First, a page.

As the Saints' 2012 season crumbled beneath their feet and the defense gave up an NFL-record 7.042 total yards, it was easy to wonder if New Orleans had the wrong players, the wrong coordinator or a combination of the two.
The same players, after all, finished 2011 as the 24th-ranked defense and coordinator Steve Spagnuolo was the same coach who devised a scheme that helped the New York Giants shut down the New England Patriots in the Super Bowl for the 2007 season.
Eleven weeks into the 2013 season the answer is obvious, and always should have been.
When New Orleans sent its defense on the field to begin Sunday's 23-20 win over San Francisco, 16 of 24 players on the defensive roster were around in 2012. And the regular starting unit has eight players back from a season earlier.
With Monday night's game still to play, the Saints' defense was up to No. 4 in total defense. They were No. 3 in third-down percentage (32.79 percent) and No. 2 in sacks per pass attempt.
New Orleans has 16 takeaways and 32 sacks, or two more takedowns than it had in all of 2012.
For this, the Saints can thank Rob Ryan, the team's first-year coordinator. After tough runs in Oakland, Cleveland and Dallas, Ryan appears to have found a home in New Orleans.
He's figuring out ways to get everyone involved and devising ways to confused quarterbacks. It helps, certainly, to have a defensive front that's quickly becoming one of the best and most underrated in the game.
But Ryan is appearing to be an expert in how to use the entire defensive portion of the roster.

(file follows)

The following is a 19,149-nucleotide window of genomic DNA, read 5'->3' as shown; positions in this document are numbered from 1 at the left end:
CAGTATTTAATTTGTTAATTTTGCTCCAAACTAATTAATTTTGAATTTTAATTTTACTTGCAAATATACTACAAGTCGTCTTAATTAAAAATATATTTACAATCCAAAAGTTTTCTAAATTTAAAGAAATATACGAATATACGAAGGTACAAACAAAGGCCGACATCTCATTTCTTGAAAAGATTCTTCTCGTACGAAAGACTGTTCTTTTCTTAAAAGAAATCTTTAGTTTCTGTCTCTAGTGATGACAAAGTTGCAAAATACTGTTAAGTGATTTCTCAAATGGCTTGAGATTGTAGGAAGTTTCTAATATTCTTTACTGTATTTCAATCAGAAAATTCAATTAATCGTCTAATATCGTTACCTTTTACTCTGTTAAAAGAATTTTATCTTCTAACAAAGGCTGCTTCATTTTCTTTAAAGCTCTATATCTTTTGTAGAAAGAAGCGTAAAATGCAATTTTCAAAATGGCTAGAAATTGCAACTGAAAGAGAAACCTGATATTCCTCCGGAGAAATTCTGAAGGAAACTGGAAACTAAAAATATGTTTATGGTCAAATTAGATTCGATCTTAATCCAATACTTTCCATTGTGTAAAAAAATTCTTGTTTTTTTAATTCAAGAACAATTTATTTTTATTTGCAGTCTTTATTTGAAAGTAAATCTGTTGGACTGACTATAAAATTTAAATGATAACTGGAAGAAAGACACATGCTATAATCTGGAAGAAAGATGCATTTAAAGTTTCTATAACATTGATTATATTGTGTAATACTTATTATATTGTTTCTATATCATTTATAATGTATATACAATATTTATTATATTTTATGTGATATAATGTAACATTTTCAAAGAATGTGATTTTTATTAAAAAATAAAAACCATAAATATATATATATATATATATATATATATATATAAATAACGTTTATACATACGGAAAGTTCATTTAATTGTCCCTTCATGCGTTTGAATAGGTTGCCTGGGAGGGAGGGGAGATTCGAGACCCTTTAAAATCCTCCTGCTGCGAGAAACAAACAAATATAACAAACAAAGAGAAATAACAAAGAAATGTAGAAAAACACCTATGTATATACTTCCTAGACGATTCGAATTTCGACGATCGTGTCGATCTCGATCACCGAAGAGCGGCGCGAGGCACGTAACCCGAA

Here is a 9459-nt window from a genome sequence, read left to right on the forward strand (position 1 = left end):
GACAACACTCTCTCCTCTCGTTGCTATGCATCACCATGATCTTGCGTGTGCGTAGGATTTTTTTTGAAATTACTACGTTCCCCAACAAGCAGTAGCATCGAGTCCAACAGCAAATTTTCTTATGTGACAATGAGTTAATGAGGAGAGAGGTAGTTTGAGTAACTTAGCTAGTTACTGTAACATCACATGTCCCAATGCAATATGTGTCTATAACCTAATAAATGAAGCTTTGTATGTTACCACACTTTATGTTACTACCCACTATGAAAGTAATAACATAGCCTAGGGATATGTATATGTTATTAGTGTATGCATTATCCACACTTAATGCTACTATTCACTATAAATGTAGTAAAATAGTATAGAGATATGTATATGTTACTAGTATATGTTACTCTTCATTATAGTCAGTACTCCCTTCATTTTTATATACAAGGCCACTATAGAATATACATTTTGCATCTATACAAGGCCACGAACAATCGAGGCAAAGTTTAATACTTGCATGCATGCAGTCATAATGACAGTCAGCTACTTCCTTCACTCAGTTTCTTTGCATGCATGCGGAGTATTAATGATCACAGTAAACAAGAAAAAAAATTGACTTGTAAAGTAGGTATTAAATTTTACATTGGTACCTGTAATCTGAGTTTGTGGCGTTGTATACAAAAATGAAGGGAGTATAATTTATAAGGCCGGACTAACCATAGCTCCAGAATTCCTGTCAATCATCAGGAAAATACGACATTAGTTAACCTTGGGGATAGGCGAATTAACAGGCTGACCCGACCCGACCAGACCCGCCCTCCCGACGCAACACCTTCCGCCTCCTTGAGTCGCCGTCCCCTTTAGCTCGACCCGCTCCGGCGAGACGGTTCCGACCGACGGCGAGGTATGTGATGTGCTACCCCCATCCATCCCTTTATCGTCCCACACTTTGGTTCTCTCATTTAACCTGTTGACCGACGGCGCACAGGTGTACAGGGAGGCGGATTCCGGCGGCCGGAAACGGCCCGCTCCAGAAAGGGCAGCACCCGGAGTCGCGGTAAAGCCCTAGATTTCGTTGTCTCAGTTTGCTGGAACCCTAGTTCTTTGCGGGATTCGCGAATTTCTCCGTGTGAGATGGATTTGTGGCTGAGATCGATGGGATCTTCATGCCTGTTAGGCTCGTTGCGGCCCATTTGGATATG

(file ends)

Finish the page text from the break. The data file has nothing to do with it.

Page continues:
Against San Francisco, you saw it all. He started the game with five linebackers and three defensive linemen. He shuffled in different alignments from there, including his fame amoeba defense in which nobody puts a hand on the ground.
What Ryan does makes it hard for opponents to game plan and fun for players to play.
'You know, we have our base stuff we can go to but most defensive coordinators, you have your base stuff and maybe you put one or two new calls in, just contingent on what the other team is playing,' veteran defensive back Chris Carr said. 'But with Rob, he'll make up a totally new scheme, totally new defenses. And he has confidence in us that we'll be able to figure it out, practice it.'
The biggest thing, though, may be that the defense shows that it can learn and improve thanks to Ryan.
Just three weeks ago, the Jets' Chris Ivory gashed the Saints for 139 yards and averaged 7.7 yards per carry. The Jets had runs of 52, 30 and 27 yards.
Sunday, against one of the NFL's most potent attacks, Frank Gore had only 48 yards on 13 carries. The 49ers finished with just 81 rushing yards, or 60 fewer than their season average. And Gore's best run was 24 yards, the longest play of the day given up by New Orleans.
'This game just highlights it,' linebacker Curtis Lofton said. 'You look what we've done all season, I think the body of work speaks for itself. We're not going to pat our backs because there's still a lot of the season left and we've got to go out each week and prove we're a top defense.
'We have to be reckoned with. It's not just our offense, it's our defense, too.'
When Ryan was hired, he was compared to former coordinator Gregg Williams, including by me.
But I recognize the folly of that comparison. Ryan's defenses are complicated but not overly aggressive. He's not blitzing like Williams, partly because he doesn't have to, but mostly he knows when to be aggressive and when not to, when to throw in something new and when to stick with the basic formula.
Payton took a chance on hiring Ryan and 10 weeks in, it looks like a genius move.
And because of it, the Saints have a chance now to do something special.